A 30-year-old man presented with a long-standing history of bilateral, intermittent facial pain and swelling. He recalled multiple episodes of these symptoms occurring intermittently each year since he was 8 years old. The episodes included bilateral pain and swelling over the cheeks and preauricular areas that typically lasted for hours to days. In addition to the pain and swelling, he stated that during certain episodes he noticed an audible sound of “wind” when he massaged or pressed the area in front of his ear. The number of episodes had increased over the past year, and he had been seen by a primary care physician and an otolaryngologist for his symptoms. The findings of previous imaging had appeared normal according to the patient, and he had been treated with oral antibiotics during previous episodes. He had no history of trauma or dental problems. He had a 15 pack-year history of smoking and occasional alcohol use. He denied weight loss and chronic fevers and had received all childhood immunizations.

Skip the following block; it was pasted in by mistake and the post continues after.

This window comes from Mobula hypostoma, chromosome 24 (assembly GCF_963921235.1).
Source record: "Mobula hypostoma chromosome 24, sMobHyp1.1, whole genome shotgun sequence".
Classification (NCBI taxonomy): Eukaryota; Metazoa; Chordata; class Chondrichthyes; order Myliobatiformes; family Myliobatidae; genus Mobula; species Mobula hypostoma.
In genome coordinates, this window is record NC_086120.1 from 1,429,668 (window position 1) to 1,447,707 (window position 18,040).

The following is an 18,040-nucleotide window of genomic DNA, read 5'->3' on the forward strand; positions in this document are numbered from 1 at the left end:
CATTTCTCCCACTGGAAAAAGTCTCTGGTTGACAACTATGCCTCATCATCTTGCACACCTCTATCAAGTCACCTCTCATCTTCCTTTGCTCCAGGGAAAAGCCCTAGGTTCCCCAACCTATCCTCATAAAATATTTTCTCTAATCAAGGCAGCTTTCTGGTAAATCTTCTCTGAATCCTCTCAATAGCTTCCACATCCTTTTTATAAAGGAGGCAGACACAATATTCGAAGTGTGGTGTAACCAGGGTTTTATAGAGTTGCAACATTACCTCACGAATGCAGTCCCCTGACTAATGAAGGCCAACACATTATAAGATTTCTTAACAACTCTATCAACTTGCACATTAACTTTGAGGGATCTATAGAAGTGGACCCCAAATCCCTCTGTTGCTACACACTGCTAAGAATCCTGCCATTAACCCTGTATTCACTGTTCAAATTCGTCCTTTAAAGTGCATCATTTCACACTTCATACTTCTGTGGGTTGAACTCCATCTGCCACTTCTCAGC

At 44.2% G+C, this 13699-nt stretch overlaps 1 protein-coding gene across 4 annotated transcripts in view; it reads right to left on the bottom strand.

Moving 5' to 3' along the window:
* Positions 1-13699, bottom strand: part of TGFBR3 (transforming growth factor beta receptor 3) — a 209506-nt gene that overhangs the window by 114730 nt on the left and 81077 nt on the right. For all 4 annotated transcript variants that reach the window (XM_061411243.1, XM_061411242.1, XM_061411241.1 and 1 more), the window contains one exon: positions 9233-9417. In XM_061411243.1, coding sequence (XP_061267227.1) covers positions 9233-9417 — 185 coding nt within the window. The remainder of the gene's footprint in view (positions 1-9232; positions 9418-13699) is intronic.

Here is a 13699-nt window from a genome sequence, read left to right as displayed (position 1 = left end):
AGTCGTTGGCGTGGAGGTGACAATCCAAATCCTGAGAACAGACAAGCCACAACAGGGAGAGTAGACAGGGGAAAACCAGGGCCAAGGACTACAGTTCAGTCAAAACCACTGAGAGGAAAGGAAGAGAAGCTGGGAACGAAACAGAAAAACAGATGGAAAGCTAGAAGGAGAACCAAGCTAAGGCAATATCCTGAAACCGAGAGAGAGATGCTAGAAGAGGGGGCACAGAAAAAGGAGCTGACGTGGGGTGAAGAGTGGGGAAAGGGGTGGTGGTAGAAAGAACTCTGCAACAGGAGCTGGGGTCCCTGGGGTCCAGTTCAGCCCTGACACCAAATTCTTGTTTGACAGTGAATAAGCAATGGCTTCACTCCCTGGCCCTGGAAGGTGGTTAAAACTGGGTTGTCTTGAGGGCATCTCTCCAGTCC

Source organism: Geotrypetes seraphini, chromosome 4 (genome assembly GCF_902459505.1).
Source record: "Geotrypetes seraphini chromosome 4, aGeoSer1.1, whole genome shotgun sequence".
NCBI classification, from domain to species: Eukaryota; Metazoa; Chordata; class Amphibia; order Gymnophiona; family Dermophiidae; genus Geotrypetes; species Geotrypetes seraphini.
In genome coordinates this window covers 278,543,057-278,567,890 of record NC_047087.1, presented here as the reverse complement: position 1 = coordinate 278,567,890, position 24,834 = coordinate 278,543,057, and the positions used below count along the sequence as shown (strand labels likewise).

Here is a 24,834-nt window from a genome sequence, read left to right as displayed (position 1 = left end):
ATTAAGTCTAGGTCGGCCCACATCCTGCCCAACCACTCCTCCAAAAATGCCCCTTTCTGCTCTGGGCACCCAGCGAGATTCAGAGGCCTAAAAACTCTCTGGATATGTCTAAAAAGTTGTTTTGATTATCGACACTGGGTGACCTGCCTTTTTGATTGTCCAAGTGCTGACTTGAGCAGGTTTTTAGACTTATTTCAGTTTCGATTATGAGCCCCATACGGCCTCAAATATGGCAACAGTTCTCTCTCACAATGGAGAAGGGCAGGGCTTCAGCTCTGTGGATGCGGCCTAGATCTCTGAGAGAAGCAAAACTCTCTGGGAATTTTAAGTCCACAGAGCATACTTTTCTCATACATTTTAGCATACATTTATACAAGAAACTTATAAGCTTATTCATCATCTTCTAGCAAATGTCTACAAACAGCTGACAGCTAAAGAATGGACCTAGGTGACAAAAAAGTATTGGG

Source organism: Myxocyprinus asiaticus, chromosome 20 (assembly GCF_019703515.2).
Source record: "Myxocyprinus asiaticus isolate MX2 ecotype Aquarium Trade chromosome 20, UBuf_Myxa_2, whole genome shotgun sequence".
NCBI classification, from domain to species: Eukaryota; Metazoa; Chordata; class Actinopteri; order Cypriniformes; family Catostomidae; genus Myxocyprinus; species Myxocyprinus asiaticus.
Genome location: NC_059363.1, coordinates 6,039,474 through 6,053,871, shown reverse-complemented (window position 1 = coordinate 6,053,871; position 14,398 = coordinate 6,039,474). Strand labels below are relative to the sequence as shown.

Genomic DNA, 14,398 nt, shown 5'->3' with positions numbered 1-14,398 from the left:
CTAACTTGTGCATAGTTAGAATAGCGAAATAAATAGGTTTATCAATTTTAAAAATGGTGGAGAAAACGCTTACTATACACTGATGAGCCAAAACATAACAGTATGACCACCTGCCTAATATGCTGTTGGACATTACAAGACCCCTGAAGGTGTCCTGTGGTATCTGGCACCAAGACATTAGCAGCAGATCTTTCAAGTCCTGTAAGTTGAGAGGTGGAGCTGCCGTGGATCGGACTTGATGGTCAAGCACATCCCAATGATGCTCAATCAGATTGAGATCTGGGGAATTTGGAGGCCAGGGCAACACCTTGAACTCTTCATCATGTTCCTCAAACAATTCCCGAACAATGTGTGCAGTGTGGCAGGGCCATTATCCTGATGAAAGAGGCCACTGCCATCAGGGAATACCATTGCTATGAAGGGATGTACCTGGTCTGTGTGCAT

Vasi AZ, Hoskins WP. Radiology Quiz Case 3. Arch Otolaryngol Head Neck Surg. 2011;137(10):1041. doi:10.1001/archoto.2011.167-a
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